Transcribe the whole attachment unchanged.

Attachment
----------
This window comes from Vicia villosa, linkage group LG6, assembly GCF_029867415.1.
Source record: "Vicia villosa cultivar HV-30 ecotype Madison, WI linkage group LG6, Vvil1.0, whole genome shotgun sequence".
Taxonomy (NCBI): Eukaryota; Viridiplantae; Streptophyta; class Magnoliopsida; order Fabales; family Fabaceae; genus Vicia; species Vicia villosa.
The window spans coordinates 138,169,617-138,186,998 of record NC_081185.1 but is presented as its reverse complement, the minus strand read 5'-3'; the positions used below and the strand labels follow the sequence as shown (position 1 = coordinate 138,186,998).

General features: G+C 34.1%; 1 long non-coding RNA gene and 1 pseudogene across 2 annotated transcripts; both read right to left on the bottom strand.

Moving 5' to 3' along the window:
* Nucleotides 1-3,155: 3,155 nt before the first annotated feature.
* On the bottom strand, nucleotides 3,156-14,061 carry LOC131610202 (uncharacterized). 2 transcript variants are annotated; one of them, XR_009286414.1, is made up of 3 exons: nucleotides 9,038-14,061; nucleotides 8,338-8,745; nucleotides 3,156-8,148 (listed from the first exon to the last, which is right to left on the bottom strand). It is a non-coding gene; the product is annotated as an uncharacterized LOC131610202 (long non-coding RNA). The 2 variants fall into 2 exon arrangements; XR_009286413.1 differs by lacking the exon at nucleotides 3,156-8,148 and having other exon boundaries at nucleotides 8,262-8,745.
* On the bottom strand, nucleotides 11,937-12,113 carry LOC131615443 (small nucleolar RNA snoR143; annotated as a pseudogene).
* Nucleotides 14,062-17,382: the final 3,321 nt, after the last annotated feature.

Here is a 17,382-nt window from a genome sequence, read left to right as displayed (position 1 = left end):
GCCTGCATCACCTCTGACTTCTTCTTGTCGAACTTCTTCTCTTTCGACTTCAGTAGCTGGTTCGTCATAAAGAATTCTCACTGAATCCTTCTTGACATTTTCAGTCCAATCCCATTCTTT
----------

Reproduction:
This window comes from Vicia villosa, linkage group LG6, assembly GCF_029867415.1.
Source record: "Vicia villosa cultivar HV-30 ecotype Madison, WI linkage group LG6, Vvil1.0, whole genome shotgun sequence".
Taxonomy (NCBI): Eukaryota; Viridiplantae; Streptophyta; class Magnoliopsida; order Fabales; family Fabaceae; genus Vicia; species Vicia villosa.
The window spans coordinates 138,169,617-138,186,998 of record NC_081185.1 but is presented as its reverse complement, the minus strand read 5'-3'; the positions used below and the strand labels follow the sequence as shown (position 1 = coordinate 138,186,998).

General features: G+C 34.1%; 1 long non-coding RNA gene and 1 pseudogene across 2 annotated transcripts; both read right to left on the bottom strand.

Moving 5' to 3' along the window:
* Nucleotides 1-3,155: 3,155 nt before the first annotated feature.
* On the bottom strand, nucleotides 3,156-14,061 carry LOC131610202 (uncharacterized). 2 transcript variants are annotated; one of them, XR_009286414.1, is made up of 3 exons: nucleotides 9,038-14,061; nucleotides 8,338-8,745; nucleotides 3,156-8,148 (listed from the first exon to the last, which is right to left on the bottom strand). It is a non-coding gene; the product is annotated as an uncharacterized LOC131610202 (long non-coding RNA). The 2 variants fall into 2 exon arrangements; XR_009286413.1 differs by lacking the exon at nucleotides 3,156-8,148 and having other exon boundaries at nucleotides 8,262-8,745.
* On the bottom strand, nucleotides 11,937-12,113 carry LOC131615443 (small nucleolar RNA snoR143; annotated as a pseudogene).
* Nucleotides 14,062-17,382: the final 3,321 nt, after the last annotated feature.

Here is a 17,382-nt window from a genome sequence, read left to right as displayed (position 1 = left end):
GCCTGCATCACCTCTGACTTCTTCTTGTCGAACTTCTTCTCTTTCGACTTCAGTAGCTGGTTCGTCATAAAGAATTCTCACTGAATCCTTCTTGACATTTTCAGTCCAATCCCATTCTTT